But back to Hollywood.
In February 2021, U.S. prosecutors allowed the sale of the luxurious Beverly Hills, California. mansion – going for a cool $27.4 million – previously owned by Riza Aziz, the money man behind “The Wolf of Wall Street.” According to documents, Low – who has denied accusations of wrongdoing – purchased the lavish 13,000-square foot abode in 2010 and transferred ownership to his comrade Aziz two years later.
The story goes that producers of the Oscar-nominated film, connected to a then little-known company Red Granite Productions, received a $9 million advance from Low, court documents have indicated. The company was founded by Aziz, who just so happens to be the stepson of Razak. Red Granite has paid some $60 million to settle claims that its financing stemmed from monies pilfered from the sovereign wealth fund.
The A-list also got wrapped up in the mayhem by association. The Oscar-winning star Leonardo DiCaprio reportedly had gifts lavished upon him by Low, ranging from a Picasso painting and Basquiat collage to Marlon Brando’s Oscar – all of which have since been surrendered to authorities. Low also became known for throwing high-profile parties from coast-to-coast, rubbing shoulders with the likes of Paris Hilton and Lindsey Lohan. At one point, he is said to have dated supermodel Miranda Kerr – showering her with jewelry that she, too, has had to return to the government.
According to old reports by the Wall Street Journal, some $155 million was funneled from 1MDB to Red Granite through a complex web peppered by offshore shell companies. The film grossed more than $400 million, and to-date there is no evidence to prove that the swell of profits was issued back to 1MDB or Malaysia.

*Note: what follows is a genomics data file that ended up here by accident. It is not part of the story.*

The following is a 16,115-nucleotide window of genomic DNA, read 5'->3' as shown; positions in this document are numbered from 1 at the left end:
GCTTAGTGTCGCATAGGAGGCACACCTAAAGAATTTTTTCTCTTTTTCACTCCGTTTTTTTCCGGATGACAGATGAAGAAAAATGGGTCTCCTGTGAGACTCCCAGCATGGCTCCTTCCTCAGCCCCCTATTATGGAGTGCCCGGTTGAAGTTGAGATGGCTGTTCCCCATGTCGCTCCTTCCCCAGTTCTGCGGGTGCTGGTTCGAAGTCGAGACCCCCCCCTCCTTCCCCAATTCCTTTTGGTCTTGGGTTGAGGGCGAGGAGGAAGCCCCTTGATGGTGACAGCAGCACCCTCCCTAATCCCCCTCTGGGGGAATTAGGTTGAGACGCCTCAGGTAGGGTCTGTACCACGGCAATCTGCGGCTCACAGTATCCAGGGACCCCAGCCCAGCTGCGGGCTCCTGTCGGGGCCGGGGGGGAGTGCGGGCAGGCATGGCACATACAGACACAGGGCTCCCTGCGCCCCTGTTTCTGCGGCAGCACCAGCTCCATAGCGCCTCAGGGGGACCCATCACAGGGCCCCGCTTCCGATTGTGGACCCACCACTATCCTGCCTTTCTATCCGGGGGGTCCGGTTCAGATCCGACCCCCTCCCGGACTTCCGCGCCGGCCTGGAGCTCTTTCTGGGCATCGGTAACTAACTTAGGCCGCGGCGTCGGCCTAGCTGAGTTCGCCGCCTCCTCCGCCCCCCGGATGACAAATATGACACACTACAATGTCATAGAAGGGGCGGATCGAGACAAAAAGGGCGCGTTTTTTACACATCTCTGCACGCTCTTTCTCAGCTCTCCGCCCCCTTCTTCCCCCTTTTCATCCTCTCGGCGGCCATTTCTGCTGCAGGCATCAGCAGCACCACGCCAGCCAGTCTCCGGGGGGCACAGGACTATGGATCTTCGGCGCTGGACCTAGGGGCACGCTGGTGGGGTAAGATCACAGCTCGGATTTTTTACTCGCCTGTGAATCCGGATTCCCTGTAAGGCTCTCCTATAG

Low and Aziz last year reached settlements with the DOJ, and have maintained their innocence. Low, however, remains at large when it comes to facing trial in Malaysia and is assumed to be living under the protection of Chinese authorities.
Meanwhile, legal experts anticipate that the scandal is likely to grind on for years, as investigators seek to recover the billions and high-profile persons endeavor to cut side deals to keep their names untarnished. The real losers? The Malaysian people, who had their personal pockets plundered with little recourse. Goldman banker, Roger Ng, is still in talks on a potential plea with the DOJ while waiting to take the stand in Malaysia.
“Abu Dhabi and IPIC are still fighting to recover losses and are not willing to settle with Malaysia quite yet,” Mahoney explained. “Malaysia wants significant ‘financial compensation’ to settle the case but with IPIC doing everything they can to stall proceedings law enforcement in the UK have a tough job on their hands.”
The other moral to the story?
Hollywood is far from the barometer of moral fortitude. Take it all with a grain of salt. And then some.